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A step back - 69%

gasmask_colostomy, July 7th, 2016

Pentagram's first three albums were arguably all classics, since Relentless (aka Pentagram), Day of Reckoning, and Be Forewarned all contained a shitload of great doom riffs, a surprisingly exuberant pace, and end of days prophesizing courtesy of Bobby Liebling. However, when half the lineup was shed for the following albums, something was lost, not to say the subsequent output has been poor. This means that Last Rites feels like a comeback album, following a mighty 7 year silence since Show 'Em How and heralding the return of Victor Griffin, wielder of huge riffs.

The band don't exactly revert to their classic 80s and 90s sound though, sticking with some of the hard rock style that had been used on the preceding album and mixing the broad, booming guitar back into some of the songs. In fact, the sound on Last Rites actually goes back to the 70s, as if Pentagram had looped back round to their earliest days with a heavy Sabbath influence as well as more relaxed rock style that makes the record sound nostalgic, even bluesy, particularly on the mellow likes of 'Windmills and Chimes'. Griffin is still playing some decent doom riffs, though not blasting out riff after riff as he did on Be Forewarned, while the drums are certainly less aggressive and bombastic than they were in the days of Joe Hasselvander, often content to move in accord with the guitars, or even more slowly on the likes of 'American Dream'. Liebling has also taken his vocals a notch down, mellowing and controlling his voice more than ever before (no mad shrieking here), which results in less personality in many of the songs. Thus, the question really is whether this is a step forward from Pentagram or a safe revisionist exercise in writing some decent tunes and making some money. Sadly, my compass needle is pointing to the latter, since this just doesn't have the necessary sense of adventure or thrill of conviction that one would hope for.

What really shocks me is just how predictable most of the songs are. Having settled into writing more conventionally structured songs on everything since Show 'Em How, this album has nothing exceeding 5 minutes and only the expectedly attention-grabbing opener 'Treat Me Right' firing through its length faster than usual. We don't quite get verse-chorus-verse structure on everything, but the effect is much the same, most songs lacking surprising features. In general, Griffin churns out a riff to get started, Liebling introduces himself, Griffin counters him with a melody or short solo, Liebling repeats himself, then Griffin solos before the song brings itself to a close. Nothing terribly exciting happens, except for a few moments like Liebling's sudden authoritative "Was it really you I saw in a dream last night? / I was always there to grab you / You didn't hold on very tight" in the middle of 'Horseman', which is otherwise fairly average. Then there's 'Death in 1st Person', where a different problem occurs; namely, Griffin plays a great creepy riff but the vocals can't match up to it, sounding like Liebling is writing a shopping list while a horror film is playing in the background.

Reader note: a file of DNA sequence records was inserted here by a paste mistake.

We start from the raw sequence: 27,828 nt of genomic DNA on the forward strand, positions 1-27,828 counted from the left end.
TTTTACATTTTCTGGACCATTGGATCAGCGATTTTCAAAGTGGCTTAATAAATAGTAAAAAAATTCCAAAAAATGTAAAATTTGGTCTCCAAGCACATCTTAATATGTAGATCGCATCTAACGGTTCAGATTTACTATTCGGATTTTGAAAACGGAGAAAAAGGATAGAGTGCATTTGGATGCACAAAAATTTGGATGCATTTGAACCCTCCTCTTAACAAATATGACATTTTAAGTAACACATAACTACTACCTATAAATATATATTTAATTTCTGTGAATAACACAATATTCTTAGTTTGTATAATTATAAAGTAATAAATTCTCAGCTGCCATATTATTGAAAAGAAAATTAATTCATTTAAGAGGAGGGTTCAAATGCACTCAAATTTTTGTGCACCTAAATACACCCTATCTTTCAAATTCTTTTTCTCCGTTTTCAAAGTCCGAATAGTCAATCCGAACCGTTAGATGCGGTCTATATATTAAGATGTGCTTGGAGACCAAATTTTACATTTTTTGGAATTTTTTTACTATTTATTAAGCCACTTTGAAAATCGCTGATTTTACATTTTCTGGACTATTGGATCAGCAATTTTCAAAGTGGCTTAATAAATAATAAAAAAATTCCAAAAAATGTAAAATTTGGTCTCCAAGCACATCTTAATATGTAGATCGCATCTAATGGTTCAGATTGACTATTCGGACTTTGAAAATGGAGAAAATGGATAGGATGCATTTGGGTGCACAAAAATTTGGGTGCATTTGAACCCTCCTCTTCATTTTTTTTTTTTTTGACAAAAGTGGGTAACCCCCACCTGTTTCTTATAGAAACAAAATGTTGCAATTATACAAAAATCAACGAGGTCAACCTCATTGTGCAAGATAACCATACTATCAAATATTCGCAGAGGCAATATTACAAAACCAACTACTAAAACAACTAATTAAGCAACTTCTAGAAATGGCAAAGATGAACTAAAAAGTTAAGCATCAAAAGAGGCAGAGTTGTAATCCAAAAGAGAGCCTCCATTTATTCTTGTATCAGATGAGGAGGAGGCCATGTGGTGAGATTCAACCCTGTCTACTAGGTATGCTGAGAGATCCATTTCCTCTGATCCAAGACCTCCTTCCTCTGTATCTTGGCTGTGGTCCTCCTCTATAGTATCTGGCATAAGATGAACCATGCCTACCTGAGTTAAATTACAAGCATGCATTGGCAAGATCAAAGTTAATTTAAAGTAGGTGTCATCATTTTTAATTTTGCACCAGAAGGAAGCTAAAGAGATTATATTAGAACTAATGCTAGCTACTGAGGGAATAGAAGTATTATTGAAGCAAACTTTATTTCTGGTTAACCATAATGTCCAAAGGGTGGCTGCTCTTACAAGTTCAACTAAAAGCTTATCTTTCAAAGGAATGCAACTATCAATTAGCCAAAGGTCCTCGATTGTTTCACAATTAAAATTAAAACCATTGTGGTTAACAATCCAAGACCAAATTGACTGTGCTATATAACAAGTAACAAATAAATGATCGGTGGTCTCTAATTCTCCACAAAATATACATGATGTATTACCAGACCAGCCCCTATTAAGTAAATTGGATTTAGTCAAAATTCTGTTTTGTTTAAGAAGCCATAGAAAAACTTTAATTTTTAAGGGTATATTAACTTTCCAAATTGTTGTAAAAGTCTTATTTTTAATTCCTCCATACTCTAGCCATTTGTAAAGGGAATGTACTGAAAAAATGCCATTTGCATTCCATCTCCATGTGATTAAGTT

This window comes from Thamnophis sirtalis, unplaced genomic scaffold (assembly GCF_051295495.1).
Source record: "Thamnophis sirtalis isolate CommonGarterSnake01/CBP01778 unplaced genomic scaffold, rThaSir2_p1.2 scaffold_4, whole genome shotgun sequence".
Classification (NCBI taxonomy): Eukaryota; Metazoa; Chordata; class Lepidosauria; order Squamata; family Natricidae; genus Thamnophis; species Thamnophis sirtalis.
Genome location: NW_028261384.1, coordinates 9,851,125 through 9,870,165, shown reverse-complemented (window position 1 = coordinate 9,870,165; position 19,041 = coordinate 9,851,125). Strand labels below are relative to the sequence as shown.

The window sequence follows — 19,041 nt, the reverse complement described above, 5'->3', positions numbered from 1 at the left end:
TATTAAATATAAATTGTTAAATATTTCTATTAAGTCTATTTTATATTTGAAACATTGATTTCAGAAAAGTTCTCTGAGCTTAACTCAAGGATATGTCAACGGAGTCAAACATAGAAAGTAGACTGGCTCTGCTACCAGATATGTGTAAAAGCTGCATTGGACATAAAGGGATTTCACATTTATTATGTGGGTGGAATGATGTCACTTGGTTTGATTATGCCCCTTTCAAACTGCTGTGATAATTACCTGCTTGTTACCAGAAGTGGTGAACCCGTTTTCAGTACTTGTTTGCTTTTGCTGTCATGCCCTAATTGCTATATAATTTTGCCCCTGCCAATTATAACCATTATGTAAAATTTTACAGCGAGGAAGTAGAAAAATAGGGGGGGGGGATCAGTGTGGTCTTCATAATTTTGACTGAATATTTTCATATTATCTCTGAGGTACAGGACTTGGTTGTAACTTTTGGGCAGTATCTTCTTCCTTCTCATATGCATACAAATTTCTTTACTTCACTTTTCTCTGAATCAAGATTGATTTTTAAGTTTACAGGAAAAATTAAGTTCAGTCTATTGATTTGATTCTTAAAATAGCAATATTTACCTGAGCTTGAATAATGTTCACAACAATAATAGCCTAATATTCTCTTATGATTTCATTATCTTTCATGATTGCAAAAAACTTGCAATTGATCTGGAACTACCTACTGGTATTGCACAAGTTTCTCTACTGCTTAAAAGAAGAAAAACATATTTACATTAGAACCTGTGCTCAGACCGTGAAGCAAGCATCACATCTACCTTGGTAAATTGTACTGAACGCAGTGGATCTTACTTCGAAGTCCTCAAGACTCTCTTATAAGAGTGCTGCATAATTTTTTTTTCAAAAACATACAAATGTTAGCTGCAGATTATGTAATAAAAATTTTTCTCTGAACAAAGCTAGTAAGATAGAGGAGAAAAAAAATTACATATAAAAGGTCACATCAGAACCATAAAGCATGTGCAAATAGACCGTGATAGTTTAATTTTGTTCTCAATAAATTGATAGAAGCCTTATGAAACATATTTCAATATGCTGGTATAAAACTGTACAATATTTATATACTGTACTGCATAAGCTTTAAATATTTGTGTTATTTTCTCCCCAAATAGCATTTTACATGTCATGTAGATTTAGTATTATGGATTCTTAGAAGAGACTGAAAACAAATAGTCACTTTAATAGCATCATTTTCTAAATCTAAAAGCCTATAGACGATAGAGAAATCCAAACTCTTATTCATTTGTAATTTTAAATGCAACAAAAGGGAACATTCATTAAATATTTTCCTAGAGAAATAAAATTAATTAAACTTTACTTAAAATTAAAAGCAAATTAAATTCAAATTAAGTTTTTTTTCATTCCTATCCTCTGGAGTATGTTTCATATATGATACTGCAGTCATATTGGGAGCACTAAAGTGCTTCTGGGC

That kind of complaint colours a lot of the album, but that's not to say Last Rites is a complete failure. There is a comfortable, relaxed atmosphere to the grooves here, so that I don't feel gripped by the songs such as '8' or 'Everything's Turning to Night', but I can listen to them to calm down and enjoy the fat tones that the guitars tickle my brain with. The progress of most songs is unhurried (in fact more so than previous doomier albums) with only a few crushing down with power and heaviness, namely the opening pair and the concluding 'Nothing Left'. Those are among my favourite cuts, along with '8', which picks up its strength from a steady momentum and Liebling's passionate delivery, while those mellower numbers sometimes leave me cold depending on my mood.

Last Rites is possibly Pentagram's weakest album, since it doesn't bring any fresh ideas to the sound, nor are all of the songs winners. However, it is worth a listen, especially for those hungering for the past and something to slowly grind their hippy dreams into dust.